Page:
June 21, 2007
for Ecotrust's Food and Farms program
Ecotrust Launches Online Learning Community to Seed Regional Food Systems; Connect Food and Farm Community
Join the Learning Network
PORTLAND, Ore. – June 21, 2007 – In the recipe for creating food and farm networks, Ecotrust is proving that there may not be such a thing as "too many cooks in the kitchen." The Portland, Ore.–based nonprofit has launched www.localfoodnetworks.net, an interactive forum designed to create and sustain a virtual, national network of individuals working to create more sustainable food systems in their own region.
Marrying the latest social networking technology with their experience in building regional food networks, Ecotrust has created an interactive learning community featuring a peer-to-peer exchange of ideas, questions, and lessons learned around the topic of building local food networks. Now, Ecotrust is inviting a national audience of chefs, farmers, food processors, food system organizers, retail grocery buyers, educators, institutional buyers or policy leaders to log on to www.localfoodnetworks.net, register and join the community.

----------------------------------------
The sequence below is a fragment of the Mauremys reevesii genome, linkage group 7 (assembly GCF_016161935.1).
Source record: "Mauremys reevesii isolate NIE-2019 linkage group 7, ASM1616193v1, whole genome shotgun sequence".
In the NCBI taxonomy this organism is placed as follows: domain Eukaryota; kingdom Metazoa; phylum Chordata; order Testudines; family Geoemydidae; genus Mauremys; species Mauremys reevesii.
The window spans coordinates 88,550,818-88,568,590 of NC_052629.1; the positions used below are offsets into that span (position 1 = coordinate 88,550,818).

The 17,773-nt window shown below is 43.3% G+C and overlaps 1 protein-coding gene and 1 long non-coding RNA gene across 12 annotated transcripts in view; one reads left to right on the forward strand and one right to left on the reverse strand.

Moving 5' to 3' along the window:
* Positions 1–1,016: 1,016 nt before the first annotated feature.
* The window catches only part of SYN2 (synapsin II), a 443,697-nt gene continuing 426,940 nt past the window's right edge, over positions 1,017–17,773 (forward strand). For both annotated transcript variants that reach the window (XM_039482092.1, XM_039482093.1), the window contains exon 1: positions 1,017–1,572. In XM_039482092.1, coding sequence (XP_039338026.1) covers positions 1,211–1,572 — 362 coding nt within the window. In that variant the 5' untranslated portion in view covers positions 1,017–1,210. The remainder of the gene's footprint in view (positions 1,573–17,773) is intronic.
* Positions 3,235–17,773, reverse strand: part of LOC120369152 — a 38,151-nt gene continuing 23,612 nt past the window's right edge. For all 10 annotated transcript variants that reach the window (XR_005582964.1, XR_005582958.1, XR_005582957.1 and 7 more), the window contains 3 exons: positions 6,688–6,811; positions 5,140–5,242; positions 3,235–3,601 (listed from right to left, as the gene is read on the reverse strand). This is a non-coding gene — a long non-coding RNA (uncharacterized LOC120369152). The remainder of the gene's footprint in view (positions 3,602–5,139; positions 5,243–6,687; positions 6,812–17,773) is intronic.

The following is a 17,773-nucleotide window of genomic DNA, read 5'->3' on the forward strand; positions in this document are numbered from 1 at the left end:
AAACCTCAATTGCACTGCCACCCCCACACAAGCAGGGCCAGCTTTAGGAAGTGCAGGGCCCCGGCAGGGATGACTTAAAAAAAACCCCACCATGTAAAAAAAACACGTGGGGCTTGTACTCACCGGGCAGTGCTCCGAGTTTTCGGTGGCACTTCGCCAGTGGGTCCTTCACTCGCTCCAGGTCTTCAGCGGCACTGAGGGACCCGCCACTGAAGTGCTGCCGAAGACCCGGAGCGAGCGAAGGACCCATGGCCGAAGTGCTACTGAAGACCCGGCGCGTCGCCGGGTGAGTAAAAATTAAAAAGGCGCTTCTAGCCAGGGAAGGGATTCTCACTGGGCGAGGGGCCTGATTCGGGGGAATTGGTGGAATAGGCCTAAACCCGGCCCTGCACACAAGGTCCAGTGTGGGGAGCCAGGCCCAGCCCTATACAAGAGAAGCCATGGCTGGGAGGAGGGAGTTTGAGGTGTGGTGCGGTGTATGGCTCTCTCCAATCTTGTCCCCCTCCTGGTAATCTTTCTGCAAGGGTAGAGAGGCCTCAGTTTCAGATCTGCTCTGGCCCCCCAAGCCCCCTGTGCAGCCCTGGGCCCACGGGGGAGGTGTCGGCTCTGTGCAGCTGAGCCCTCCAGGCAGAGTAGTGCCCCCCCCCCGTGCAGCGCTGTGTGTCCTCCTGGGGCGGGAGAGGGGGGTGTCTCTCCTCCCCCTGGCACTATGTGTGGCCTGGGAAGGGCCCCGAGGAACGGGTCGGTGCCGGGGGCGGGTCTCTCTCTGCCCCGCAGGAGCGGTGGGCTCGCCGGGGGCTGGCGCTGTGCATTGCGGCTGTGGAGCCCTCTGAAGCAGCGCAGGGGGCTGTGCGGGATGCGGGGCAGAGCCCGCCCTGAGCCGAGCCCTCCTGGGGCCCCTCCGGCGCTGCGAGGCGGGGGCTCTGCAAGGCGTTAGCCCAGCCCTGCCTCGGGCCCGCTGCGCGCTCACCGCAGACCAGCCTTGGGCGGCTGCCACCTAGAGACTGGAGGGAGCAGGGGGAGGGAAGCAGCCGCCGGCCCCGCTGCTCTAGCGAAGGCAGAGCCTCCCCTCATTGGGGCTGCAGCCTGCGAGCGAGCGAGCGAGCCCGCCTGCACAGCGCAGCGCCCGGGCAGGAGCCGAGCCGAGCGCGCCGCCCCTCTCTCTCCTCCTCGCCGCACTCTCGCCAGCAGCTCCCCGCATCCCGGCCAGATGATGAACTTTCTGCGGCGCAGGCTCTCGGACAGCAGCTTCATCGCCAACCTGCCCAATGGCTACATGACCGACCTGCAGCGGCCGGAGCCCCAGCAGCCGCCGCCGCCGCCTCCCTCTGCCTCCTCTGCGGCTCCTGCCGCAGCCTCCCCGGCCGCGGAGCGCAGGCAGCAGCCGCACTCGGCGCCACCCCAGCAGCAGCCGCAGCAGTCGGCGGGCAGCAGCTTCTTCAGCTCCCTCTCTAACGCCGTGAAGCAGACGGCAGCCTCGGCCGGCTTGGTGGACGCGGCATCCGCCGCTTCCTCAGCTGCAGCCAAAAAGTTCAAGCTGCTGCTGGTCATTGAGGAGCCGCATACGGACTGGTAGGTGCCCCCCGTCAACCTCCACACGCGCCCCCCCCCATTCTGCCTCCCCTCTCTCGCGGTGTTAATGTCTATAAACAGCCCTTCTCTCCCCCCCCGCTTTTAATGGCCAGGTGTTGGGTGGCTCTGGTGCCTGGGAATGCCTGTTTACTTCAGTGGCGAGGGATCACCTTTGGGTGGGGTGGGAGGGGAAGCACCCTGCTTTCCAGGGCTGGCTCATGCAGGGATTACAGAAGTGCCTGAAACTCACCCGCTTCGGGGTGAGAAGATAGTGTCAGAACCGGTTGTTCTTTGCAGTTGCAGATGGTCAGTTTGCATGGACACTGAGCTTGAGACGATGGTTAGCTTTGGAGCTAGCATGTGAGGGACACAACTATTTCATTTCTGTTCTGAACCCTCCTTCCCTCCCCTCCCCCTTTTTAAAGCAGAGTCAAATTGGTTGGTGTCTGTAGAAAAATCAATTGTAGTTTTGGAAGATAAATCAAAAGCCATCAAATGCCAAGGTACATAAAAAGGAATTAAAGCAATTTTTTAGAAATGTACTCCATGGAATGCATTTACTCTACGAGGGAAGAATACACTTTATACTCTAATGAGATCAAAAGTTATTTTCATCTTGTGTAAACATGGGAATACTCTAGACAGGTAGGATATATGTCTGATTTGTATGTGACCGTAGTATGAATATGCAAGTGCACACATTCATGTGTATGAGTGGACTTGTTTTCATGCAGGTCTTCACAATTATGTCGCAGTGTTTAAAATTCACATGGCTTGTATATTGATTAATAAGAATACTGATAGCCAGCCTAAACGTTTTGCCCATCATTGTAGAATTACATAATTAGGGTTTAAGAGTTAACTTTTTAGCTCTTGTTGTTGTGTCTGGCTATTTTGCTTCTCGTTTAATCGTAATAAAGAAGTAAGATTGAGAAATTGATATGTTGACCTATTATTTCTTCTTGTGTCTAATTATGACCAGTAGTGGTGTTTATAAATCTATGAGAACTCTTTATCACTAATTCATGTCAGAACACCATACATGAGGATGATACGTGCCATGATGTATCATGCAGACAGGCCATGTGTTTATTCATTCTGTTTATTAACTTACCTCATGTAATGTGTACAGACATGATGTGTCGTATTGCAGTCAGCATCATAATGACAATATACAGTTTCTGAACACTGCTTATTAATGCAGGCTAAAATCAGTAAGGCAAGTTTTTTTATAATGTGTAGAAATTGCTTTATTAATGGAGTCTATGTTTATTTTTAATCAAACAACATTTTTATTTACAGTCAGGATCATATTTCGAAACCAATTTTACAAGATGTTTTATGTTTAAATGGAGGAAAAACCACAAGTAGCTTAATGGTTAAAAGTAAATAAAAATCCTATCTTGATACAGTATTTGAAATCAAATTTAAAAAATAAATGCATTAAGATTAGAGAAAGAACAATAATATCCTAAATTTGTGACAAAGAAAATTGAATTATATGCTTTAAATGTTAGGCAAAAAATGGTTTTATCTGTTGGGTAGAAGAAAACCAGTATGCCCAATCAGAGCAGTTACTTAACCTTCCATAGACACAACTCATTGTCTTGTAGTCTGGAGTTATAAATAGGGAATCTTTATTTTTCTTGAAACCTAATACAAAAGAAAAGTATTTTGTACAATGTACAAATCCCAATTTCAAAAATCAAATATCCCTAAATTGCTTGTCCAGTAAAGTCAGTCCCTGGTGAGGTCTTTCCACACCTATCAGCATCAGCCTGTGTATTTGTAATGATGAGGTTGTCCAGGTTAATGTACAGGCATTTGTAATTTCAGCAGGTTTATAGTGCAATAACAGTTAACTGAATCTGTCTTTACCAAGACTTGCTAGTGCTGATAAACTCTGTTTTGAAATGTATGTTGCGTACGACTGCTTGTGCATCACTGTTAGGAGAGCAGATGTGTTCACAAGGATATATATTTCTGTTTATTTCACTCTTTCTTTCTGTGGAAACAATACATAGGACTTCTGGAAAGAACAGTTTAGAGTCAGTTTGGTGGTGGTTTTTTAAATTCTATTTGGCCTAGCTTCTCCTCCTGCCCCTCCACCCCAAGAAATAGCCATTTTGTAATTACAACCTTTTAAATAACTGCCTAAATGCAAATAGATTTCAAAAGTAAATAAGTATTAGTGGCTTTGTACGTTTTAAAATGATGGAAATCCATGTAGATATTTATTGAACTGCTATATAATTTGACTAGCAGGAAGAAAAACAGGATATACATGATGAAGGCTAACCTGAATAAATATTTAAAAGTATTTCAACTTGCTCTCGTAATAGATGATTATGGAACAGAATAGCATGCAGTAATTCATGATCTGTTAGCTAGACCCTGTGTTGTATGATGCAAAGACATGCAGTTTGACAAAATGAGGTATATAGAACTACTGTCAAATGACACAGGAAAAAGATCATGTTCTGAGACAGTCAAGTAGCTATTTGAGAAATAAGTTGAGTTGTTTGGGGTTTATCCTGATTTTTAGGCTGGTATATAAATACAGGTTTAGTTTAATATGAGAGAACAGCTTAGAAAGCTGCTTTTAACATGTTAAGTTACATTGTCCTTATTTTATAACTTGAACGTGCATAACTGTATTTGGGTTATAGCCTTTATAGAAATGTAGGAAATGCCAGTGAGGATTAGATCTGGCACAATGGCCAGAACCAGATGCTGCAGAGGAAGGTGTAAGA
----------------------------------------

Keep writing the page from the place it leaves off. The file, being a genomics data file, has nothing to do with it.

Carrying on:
The network was created as an interactive companion to Ecotrust's newly-published Building Local Food Networks: A Toolkit for Organizers. Within the beautifully designed toolkit, Ecotrust Food and Farms program leaders have distilled seven years of history and lessons learned from organizing and staging their successful Farmer-Chef Connection conference, plus 'how-tos' for publishing the annual Guide to Local and Seasonal Products. Together, the Toolkit and online learning community are designed to provide users with a springboard from which to further develop their own region-specific models for food systems change, while keeping up to date with best practices from around the country and beyond. Joining the online community is free. The toolkit is available from www.localfoodnetworks.net as a pdf download for $35.
"These two resources were created in response to inquiries we receive from chefs, farmers and food activists throughout the country asking how they can replicate the robust local food network that we experience here in the Northwest," says Deborah Kane, vice president of Ecotrust's Food and Farms Program. "We wanted to demystify the process of building regional food networks of all scales, yet we know we don't hold all the answers. The online learning community provides a forum for brainstorming ideas and sharing best practices with individuals in your own region or from across the country."
About Ecotrust's Food and Farms Program www.ecotrust.org
Since 2001, Ecotrust's Food and Farms program has been investing in building direct market connections between farmers, ranchers, and fishermen and restaurant chefs, grocery retail buyers, institutions and distributors. One of five major program areas of the Portland, Ore.-based nonprofit Ecotrust, the Food and Farms Program is building a vision for a sustainable food system.